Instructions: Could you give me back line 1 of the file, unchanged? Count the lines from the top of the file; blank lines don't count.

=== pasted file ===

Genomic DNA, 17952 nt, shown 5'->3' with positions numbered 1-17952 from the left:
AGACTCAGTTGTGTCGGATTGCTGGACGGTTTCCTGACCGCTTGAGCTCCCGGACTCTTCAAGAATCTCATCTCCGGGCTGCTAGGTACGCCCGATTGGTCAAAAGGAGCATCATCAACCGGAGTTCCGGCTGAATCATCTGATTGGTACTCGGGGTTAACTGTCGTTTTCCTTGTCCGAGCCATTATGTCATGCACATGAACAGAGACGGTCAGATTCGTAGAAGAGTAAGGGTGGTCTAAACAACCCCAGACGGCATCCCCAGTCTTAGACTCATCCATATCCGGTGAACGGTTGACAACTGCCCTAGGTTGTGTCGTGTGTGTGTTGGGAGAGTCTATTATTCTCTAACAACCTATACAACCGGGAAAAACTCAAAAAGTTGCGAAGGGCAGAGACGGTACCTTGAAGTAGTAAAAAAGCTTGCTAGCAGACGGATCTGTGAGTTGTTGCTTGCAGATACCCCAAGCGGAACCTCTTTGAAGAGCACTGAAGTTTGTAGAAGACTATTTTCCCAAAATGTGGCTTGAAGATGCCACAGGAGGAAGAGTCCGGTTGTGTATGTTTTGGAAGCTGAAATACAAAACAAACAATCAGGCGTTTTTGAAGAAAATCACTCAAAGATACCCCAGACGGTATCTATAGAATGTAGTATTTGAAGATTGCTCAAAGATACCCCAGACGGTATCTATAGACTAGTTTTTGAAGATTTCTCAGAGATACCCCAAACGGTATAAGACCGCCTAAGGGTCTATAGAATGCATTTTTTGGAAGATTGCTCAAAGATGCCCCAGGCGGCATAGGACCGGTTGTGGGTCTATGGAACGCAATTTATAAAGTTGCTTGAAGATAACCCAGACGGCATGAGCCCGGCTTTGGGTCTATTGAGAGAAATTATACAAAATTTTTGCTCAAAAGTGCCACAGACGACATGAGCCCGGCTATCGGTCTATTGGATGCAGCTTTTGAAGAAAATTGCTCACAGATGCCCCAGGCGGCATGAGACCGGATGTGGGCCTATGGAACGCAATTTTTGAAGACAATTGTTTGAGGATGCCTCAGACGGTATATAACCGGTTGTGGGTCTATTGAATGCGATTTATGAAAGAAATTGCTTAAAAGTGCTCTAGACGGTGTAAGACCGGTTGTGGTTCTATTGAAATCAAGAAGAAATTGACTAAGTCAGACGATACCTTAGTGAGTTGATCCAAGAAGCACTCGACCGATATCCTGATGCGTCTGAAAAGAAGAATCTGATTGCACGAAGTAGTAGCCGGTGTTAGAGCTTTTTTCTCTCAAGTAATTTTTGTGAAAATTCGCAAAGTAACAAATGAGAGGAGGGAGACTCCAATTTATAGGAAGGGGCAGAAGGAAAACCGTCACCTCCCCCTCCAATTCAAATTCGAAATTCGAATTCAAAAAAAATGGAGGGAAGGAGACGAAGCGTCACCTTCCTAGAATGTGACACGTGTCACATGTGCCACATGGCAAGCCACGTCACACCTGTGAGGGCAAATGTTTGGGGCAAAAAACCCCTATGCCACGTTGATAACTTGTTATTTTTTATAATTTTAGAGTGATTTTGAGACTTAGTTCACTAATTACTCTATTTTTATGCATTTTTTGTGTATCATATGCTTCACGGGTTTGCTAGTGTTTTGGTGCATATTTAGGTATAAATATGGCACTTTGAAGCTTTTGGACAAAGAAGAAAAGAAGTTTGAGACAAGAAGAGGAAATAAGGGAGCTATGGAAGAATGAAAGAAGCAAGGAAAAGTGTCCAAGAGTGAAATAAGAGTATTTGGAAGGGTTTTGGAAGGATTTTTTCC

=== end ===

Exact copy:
Genomic DNA, 17952 nt, shown 5'->3' with positions numbered 1-17952 from the left: